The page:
- Meeting abstract
- Open Access
Response patterns in finger and central body skin temperatures under mild whole body cooling in an elderly and in a young male - a pre-study
© Kuklane et al.; 2015
Published: 14 September 2015
The arteriovenous anastomoses (AVAs) in distal body parts (especially hands and feet) and the peripheral veins draining them constitute the "AVA organ" that may provide around one third of the total skin surface area for heat exchange . The temperatures over AVA-regulated skin sites are seldom taken into account and therefore actual heat loss may be underestimated, especially in studies employing mild whole-body cooling. The aim of this test was to study the response pattern of finger skin temperature (rich in AVAs) with non-AVA sites during transient whole-body cooling in an elderly and a young man.
Two subjects, old (78 years, weight 73 kg, height 1.74 m) and young (31 years, weight 70 kg, height 171 cm) volunteered. Rectal temperature (every 10 s), skin temperature at 8 body sites and fingertips (every 10 s), pulse (every 15 s), cold discomfort/thermal sensation (10 min), IR-imaging (10 min), ballistocardiographic measurements with pressure-sensitive EMFi film sensor strips on the neck near carotid artery and on the right ankle, and a larger EMFi sensor on the seat beneath the measured person [2, 3] were recorded. Instrumentation (20-25 minutes) was carried out in a chamber at about 29 °C. The subjects were dressed in shorts and seated on chair with arms supported at the heart level, and right upper arm wearing blood pressure band. Ambient temperature was set to 29 °C for 25 minutes and then gradually lowered at a mean rate of 0.13 °C.min-1 for the next 100 minutes stabilizing at 17 °C. Mean (SD) air flow of 0.45 (0.14) m.s-1 was directed into the back. After the cooling stabilized, bicycle ergometer exercise sessions (50 W) were added to observe the effect of exercise.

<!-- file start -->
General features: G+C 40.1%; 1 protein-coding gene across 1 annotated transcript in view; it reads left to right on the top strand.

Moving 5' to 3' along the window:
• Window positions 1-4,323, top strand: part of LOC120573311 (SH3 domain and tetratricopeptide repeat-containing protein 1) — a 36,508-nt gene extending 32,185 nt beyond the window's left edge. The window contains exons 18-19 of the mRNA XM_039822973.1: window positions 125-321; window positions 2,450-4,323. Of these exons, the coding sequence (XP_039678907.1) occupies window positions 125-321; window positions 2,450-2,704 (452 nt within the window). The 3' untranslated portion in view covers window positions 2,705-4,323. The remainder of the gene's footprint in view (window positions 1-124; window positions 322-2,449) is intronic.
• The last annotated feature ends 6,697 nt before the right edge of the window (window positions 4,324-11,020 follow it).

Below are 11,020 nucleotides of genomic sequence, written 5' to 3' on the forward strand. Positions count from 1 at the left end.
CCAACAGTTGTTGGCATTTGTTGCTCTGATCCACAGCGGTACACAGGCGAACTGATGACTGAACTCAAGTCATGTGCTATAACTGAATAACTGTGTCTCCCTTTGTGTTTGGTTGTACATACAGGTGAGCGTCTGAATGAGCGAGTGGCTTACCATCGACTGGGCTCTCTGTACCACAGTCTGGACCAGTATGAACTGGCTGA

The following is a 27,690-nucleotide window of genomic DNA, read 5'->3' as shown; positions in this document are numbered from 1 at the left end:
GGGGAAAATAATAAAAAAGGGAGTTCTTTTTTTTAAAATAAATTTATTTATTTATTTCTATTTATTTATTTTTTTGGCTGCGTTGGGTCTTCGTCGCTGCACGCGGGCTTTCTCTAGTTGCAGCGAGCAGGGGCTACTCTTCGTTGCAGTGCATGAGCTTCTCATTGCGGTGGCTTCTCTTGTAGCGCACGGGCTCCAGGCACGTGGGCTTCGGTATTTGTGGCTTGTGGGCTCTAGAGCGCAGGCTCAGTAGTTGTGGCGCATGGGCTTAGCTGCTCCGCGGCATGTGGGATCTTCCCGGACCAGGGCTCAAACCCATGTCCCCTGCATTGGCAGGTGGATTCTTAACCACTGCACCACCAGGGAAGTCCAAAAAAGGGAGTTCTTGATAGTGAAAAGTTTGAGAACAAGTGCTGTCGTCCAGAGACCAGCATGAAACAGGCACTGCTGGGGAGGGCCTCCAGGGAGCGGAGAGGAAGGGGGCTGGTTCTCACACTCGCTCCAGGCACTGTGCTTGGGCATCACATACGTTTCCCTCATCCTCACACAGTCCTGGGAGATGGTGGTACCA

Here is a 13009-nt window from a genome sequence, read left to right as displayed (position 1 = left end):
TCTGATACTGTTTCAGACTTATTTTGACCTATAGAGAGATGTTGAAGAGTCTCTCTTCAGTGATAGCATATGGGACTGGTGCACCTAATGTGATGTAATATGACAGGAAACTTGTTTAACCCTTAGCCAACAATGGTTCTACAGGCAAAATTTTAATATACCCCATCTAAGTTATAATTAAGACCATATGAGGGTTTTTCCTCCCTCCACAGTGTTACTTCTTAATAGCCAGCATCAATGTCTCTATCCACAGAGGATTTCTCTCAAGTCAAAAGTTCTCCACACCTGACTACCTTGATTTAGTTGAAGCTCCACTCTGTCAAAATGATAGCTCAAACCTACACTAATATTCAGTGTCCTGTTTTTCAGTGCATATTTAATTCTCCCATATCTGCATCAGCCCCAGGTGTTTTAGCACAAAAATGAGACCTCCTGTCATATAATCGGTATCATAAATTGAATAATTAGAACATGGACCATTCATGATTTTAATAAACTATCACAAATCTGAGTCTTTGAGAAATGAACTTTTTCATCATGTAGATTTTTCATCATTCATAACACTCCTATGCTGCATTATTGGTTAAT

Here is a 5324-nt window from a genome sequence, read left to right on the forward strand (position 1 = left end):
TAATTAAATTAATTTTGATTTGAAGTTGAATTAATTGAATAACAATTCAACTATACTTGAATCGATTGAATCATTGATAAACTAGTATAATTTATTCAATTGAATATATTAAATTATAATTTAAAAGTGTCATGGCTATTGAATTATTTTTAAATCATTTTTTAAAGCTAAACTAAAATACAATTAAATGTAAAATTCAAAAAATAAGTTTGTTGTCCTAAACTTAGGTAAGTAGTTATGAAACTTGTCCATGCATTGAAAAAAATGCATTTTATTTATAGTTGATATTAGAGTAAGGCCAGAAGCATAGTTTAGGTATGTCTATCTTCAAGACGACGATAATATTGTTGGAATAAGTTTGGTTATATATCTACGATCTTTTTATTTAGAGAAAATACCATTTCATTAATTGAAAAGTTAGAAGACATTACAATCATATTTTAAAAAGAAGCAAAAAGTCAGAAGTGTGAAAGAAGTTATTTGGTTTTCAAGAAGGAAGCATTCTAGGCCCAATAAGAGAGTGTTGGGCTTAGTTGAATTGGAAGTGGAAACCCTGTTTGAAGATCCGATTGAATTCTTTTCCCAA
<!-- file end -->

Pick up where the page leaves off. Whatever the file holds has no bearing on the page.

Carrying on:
Results and discussion
Classical area-weighted mean skin temperature in the old and in the young person did not show differences. Rectal temperature and body heat content in the old person reduced at a quicker rate than in the young one. The old subject reported less discomfort and cold sensation as compared to the young. The temperature in extremities (hands, feet = AVAs areas) dropped quicker and lower in the young subject than in the old. One major ballistocardiographic finding was that the systolic and diastolic amplitudes increased strongly, especially, with the older person reflecting the increased workload of the heart due to coldness. This was seen also in dramatically increased blood pressure values (diastolic 68-->101 and systolic 125-->176 mmHg). Skin rewarming with the older person seemed to be more gradual as seen in cold limbs in thermal images.
The observations of this limited study indicate clear age-related differences in the peripheral circulatory response to a mild cold challenge. The peripheral circulatory response may be associated with the normal aging process. If the present result holds true with a larger, and with a significant number of older people, then these findings might open up avenues to develop 'smart clothes' applications for the elderly population to compensate ambient temperature changes.
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